Twice-daily type 2 diabetes drug gets EU thumbs up

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The marketing authorization from the European Commission has granted Boehringer Ingelheim and Eli Lilly regulatory approval of Jentadueto (linagliptin/metformin hydrochloride) tablets, a medicine combining the DPP-4 inhibitor, linagliptin (the active ingredient in Tradjenta tablets, marketed under the trade name Trajenta in Europe) and metformin in a single tablet taken twice daily.

The European Commission has approved Jentadueto for use alongside diet and exercise to improve glycemic control in adults with type 2 diabetes who are inadequately controlled on their maximally tolerated dose of metformin alone, metformin and a sulfonylurea, or those already being treated with the combination of linagliptin and metformin. It may be used with a sulfonylurea, as well.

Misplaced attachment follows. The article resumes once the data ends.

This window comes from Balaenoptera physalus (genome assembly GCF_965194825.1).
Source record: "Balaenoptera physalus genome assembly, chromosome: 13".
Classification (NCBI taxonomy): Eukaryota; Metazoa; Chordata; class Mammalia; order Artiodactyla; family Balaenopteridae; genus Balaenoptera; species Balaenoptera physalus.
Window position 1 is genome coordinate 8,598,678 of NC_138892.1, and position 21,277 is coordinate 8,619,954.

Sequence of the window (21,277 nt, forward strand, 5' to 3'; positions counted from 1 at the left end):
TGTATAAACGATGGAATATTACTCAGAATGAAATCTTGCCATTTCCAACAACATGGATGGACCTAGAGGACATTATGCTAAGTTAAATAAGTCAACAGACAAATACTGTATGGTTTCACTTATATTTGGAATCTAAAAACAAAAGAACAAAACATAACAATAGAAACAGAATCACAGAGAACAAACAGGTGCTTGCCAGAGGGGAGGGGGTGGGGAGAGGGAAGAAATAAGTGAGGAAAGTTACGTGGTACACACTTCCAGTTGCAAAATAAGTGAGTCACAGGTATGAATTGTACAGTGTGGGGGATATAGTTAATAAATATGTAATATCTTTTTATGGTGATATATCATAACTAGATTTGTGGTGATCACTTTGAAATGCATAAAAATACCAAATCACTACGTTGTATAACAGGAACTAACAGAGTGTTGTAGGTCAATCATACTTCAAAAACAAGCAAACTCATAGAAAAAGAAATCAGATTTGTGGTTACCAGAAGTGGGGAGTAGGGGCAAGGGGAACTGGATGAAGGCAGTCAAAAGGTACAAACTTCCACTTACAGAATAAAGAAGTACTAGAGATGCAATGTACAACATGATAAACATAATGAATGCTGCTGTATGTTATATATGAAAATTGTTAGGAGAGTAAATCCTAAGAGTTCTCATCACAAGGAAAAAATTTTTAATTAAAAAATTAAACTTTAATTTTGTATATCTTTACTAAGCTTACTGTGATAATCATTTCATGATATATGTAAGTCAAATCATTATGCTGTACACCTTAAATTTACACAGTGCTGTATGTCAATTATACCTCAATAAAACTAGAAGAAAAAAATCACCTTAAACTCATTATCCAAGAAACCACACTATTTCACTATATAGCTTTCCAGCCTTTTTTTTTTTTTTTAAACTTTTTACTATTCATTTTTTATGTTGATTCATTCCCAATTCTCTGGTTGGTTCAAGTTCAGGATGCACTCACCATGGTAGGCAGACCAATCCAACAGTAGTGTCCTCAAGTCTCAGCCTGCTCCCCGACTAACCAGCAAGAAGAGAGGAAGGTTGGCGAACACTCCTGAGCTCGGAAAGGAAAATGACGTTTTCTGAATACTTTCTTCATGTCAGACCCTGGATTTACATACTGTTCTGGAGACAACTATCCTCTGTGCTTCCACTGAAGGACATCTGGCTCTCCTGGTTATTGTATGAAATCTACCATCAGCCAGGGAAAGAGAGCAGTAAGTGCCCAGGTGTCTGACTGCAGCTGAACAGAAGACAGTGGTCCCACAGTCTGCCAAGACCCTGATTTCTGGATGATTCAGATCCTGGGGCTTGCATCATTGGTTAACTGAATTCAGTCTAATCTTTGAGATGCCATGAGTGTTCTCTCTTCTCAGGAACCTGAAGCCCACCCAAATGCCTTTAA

Jentadueto provides a single-tablet treatment option, taken twice daily, for adults with type 2 diabetes who need to improve control of their blood glucose. Jentadueto was approved by the FDA in January as a prescription medicine used along with diet and exercise that seeks to improve glycemic control in adults with type 2 diabetes when treatment with both linagliptin and metformin is appropriate. The Jentadueto U.S. label contains a boxed warning for the risk of lactic acidosis, a metabolic complication that can occur due to metformin accumulation during treatment with Jentadueto.

Adverse reactions reported in greater than or equal to 5 percent of patients treated with Jentadueto and more commonly than in patients treated with placebo included nasopharyngitis (common cold) and diarrhea. Hypoglycemia was more commonly reported in patients treated with the combination of Jentadueto and sulfonylurea compared with those treated with the combination of placebo, sulfonylurea and metformin. Pancreatitis was reported more often in patients randomized to linagliptin (one per 538 person-years versus zero in 433 person-years for comparator), according to the company's reporting.

Linagliptin (5 mg, once daily) is marketed as Trajenta across Europe and Canada, as Tradjenta in the U.S., and Trazenta in Japan, as well as in additional markets.